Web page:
Community Correspondent: Partition, WY Playhouse
Review by: Mary Johnson-Green
Living as I do in post WW2 Britain, the word partition meant little to me, until recently. The 70th anniversary of this historic event has prompted an outpouring of information on TV, radio and in the newspapers. But this play is, for me, the icing on the wedding cake.
It marries events of 70 years ago with decisions made in Britain today in an innovative way, highlighting with graphic details some of the horrific events of the past.
The union of two people in matrimony is usually emotionally charged, when families are brought together in celebration. For these two characters, turmoil of the past is added.
The story set in 2017 Leeds. Samina, of Muslim background and Ranjit, whose family is Sikh are getting married. Their relatives are invited, but can they bring themselves to attend?
There are 10 characters in this play, acted out skilfully by just 4 people who change characters throughout. The performance is charged with emotion, tears of laughter and sadness in equal amounts.
The most outstanding performance for me was that of Darren Kuppan who flipped from portraying a funny young Leeds lad about get married to and eighty year old in a very short time but well done to all of the cast.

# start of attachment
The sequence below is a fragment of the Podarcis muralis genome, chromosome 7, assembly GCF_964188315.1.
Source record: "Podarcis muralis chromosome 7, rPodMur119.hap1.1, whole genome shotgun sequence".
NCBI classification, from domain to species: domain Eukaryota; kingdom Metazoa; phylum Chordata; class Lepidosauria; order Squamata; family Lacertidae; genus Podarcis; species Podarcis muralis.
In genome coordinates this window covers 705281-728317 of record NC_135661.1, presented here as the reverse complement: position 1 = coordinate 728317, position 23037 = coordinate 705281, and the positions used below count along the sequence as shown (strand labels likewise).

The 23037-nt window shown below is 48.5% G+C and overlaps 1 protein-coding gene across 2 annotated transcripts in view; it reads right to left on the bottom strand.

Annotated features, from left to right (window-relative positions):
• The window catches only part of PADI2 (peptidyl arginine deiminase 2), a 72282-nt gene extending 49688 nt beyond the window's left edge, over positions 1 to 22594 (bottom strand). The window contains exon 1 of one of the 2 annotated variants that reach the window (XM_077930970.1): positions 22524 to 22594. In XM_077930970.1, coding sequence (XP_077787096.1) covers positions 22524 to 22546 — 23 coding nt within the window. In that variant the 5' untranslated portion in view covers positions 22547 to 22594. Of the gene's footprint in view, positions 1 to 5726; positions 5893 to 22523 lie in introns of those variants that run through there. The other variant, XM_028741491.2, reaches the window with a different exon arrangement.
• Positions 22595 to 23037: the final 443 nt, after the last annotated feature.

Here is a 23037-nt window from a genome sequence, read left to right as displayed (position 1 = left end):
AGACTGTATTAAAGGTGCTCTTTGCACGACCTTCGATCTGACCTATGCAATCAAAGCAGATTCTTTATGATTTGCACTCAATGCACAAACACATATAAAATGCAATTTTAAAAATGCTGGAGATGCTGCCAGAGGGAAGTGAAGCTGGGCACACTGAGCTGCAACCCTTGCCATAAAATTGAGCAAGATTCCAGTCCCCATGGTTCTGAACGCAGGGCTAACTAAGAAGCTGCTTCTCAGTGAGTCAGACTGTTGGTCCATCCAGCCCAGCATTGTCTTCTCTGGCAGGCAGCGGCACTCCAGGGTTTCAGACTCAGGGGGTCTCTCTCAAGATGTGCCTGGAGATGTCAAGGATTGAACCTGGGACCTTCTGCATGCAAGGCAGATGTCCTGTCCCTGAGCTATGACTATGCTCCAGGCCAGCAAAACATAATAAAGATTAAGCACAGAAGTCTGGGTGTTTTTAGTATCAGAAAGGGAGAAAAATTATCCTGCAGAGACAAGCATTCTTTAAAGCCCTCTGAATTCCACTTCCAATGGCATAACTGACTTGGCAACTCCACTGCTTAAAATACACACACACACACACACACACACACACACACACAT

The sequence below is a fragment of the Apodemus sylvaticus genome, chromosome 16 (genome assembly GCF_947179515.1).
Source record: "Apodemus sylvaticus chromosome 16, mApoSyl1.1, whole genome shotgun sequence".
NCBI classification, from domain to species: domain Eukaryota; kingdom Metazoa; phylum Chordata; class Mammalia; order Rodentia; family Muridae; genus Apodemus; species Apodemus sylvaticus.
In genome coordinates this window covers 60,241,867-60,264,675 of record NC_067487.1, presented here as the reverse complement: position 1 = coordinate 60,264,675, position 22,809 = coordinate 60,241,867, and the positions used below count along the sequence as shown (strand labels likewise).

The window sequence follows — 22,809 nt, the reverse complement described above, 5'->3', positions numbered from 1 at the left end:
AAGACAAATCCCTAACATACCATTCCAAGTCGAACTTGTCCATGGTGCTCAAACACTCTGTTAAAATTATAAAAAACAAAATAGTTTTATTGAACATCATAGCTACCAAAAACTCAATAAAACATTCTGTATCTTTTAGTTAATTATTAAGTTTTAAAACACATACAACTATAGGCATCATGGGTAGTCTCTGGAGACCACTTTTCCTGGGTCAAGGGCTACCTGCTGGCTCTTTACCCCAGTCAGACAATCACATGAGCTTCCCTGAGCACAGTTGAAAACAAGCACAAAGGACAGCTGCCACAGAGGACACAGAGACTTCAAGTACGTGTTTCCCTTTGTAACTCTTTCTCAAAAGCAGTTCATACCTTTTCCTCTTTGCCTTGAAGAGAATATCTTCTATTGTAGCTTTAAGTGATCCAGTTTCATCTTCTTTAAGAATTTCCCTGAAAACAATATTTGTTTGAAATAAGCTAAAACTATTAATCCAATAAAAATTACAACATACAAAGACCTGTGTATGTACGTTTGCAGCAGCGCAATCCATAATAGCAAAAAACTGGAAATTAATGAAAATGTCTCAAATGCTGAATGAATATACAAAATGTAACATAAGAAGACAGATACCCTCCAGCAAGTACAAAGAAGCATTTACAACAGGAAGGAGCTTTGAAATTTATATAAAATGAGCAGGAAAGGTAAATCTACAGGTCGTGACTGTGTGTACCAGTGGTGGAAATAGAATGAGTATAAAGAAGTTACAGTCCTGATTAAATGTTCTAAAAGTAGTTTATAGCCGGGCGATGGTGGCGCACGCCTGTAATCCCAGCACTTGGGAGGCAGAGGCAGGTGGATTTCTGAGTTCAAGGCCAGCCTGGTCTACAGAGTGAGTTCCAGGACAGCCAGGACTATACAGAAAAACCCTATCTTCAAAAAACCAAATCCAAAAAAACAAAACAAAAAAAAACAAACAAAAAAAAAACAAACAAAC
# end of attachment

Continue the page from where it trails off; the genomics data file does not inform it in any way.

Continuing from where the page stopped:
However, that’s not all that is clever about this production. This was a radio play, first heard on Radio Leeds, at midnight on 15 September, enacted on stage. It was a unique collaboration between Radio Leeds and The West Yorkshire Playhouse. It was created live in front of the audience to commemorate the 70th anniversary of India’s partition and the creation of Pakistan.
Stories from the past, however painful to recall, need to be heard and this production goes a long way towards doing just this.
It is well produced, thoughtfully researched and a pleasure to attend. The radio play is available via iPlayer until 12 September. Well worth a listen for those quick enough.
To see what else is on at West Yorkshire Playhouse visit their website: www.wyp.org.uk